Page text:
Two people just one remote spot in Africa: Blacktip sharks

Well-wishers from all corners of Australia, along with former Prime Minister Paul Keating, have gathered in Alice Springs for a service for Kim Hill, a local girl who was killed last December in an avalanche.

She was a great larrikin and was appreciated for her wicked sense of humour, “Every one of her friends was a stranger,” commented one friend, while another wrote that she had “a dry wit that came out at just the right time, whether it was in a conversation with a stranger or even within her family”. Her parents have also spoken movingly about the girl, recalling how she had “this softness about her, a very delicate creature.”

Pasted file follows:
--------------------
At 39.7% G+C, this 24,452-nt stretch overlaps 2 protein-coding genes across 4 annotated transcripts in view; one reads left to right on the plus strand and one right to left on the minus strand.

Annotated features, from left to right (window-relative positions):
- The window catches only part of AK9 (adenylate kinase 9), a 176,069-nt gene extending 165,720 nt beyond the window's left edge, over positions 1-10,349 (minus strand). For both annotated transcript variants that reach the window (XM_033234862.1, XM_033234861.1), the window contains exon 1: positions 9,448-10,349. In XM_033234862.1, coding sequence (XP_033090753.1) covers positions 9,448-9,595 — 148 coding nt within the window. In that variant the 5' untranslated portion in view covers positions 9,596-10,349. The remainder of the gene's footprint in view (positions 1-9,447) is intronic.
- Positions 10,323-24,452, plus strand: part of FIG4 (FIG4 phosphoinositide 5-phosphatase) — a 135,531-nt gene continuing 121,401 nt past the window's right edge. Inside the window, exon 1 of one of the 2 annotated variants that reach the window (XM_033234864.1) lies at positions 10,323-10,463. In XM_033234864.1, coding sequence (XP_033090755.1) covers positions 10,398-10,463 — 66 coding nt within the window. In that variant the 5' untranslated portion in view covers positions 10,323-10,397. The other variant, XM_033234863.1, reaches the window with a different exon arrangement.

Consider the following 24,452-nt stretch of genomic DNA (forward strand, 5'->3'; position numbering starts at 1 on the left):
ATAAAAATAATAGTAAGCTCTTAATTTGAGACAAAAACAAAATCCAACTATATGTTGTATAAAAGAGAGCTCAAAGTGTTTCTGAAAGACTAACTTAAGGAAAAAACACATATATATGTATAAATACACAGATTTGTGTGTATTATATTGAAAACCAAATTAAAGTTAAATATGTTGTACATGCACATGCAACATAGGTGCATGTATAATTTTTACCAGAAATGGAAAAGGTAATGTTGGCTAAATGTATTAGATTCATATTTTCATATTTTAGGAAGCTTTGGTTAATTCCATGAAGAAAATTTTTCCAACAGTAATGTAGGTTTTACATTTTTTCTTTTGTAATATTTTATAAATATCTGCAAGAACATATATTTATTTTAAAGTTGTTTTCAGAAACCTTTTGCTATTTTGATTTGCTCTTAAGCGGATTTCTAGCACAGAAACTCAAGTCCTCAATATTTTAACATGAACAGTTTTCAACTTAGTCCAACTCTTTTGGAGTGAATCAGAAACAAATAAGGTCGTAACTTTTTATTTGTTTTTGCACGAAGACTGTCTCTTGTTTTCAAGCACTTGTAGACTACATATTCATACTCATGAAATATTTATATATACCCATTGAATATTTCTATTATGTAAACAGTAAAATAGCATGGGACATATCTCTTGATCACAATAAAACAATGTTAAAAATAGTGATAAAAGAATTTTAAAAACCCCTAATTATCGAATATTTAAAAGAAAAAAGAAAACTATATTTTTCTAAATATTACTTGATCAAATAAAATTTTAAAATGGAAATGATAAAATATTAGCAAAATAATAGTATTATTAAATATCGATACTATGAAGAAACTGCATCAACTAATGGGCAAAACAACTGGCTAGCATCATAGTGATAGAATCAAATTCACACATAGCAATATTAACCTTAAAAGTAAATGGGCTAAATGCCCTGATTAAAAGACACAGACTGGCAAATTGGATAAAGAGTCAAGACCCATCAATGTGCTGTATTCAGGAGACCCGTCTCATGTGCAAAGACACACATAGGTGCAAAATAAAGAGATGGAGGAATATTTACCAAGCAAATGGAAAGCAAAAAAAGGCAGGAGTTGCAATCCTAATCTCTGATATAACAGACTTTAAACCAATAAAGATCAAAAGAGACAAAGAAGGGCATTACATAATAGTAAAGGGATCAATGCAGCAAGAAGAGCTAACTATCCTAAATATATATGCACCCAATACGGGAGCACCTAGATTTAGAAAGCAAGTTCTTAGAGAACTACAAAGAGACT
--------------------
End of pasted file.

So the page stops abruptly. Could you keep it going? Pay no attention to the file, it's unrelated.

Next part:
Many Australians – including some politicians – are struggling with an identity at an unknown and alarming time in the country’s history. Weather reports this year are laden with implications for the country – rain-sodden feedlots of cattle are increasing across much of the country, after a severe drought; and the fallout from the 2010/11 royal commission into the insulation program has culminated in threats of more lengthy inquiries into renewable energy projects in Australia, and related projects around the world. An additional issue: former NSA contractor Edward Snowden has had the largest amounts of privacy protected available for analysis – as classified material – by a private body called Freedom of Information Australia.

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